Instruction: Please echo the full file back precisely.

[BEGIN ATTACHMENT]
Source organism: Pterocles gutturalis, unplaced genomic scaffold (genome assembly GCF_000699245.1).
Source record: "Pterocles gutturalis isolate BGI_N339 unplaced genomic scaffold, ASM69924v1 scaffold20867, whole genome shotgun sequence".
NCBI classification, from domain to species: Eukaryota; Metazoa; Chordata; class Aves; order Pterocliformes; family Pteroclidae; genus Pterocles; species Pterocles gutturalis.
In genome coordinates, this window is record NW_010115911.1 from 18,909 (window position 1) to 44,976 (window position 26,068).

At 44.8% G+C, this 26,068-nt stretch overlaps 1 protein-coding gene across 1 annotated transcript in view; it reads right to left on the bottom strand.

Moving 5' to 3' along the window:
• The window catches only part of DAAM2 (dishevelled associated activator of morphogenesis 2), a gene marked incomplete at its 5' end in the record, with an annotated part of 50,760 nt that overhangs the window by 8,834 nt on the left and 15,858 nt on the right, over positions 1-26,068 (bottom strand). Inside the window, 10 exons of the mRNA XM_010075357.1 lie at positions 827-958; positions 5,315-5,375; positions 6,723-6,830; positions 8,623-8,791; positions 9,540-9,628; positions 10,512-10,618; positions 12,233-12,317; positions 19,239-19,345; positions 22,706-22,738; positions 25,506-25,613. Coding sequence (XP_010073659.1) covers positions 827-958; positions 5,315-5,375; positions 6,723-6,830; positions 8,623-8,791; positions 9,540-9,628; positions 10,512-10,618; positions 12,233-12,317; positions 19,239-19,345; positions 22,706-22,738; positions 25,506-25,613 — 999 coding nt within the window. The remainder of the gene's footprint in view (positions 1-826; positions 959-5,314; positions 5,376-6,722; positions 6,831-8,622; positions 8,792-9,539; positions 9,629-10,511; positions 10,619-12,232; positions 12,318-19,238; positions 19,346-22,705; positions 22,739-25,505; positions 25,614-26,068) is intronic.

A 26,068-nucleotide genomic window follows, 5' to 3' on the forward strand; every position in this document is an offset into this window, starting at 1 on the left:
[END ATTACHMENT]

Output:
Source organism: Pterocles gutturalis, unplaced genomic scaffold (genome assembly GCF_000699245.1).
Source record: "Pterocles gutturalis isolate BGI_N339 unplaced genomic scaffold, ASM69924v1 scaffold20867, whole genome shotgun sequence".
NCBI classification, from domain to species: Eukaryota; Metazoa; Chordata; class Aves; order Pterocliformes; family Pteroclidae; genus Pterocles; species Pterocles gutturalis.
In genome coordinates, this window is record NW_010115911.1 from 18,909 (window position 1) to 44,976 (window position 26,068).

At 44.8% G+C, this 26,068-nt stretch overlaps 1 protein-coding gene across 1 annotated transcript in view; it reads right to left on the bottom strand.

Moving 5' to 3' along the window:
• The window catches only part of DAAM2 (dishevelled associated activator of morphogenesis 2), a gene marked incomplete at its 5' end in the record, with an annotated part of 50,760 nt that overhangs the window by 8,834 nt on the left and 15,858 nt on the right, over positions 1-26,068 (bottom strand). Inside the window, 10 exons of the mRNA XM_010075357.1 lie at positions 827-958; positions 5,315-5,375; positions 6,723-6,830; positions 8,623-8,791; positions 9,540-9,628; positions 10,512-10,618; positions 12,233-12,317; positions 19,239-19,345; positions 22,706-22,738; positions 25,506-25,613. Coding sequence (XP_010073659.1) covers positions 827-958; positions 5,315-5,375; positions 6,723-6,830; positions 8,623-8,791; positions 9,540-9,628; positions 10,512-10,618; positions 12,233-12,317; positions 19,239-19,345; positions 22,706-22,738; positions 25,506-25,613 — 999 coding nt within the window. The remainder of the gene's footprint in view (positions 1-826; positions 959-5,314; positions 5,376-6,722; positions 6,831-8,622; positions 8,792-9,539; positions 9,629-10,511; positions 10,619-12,232; positions 12,318-19,238; positions 19,346-22,705; positions 22,739-25,505; positions 25,614-26,068) is intronic.

A 26,068-nucleotide genomic window follows, 5' to 3' on the forward strand; every position in this document is an offset into this window, starting at 1 on the left: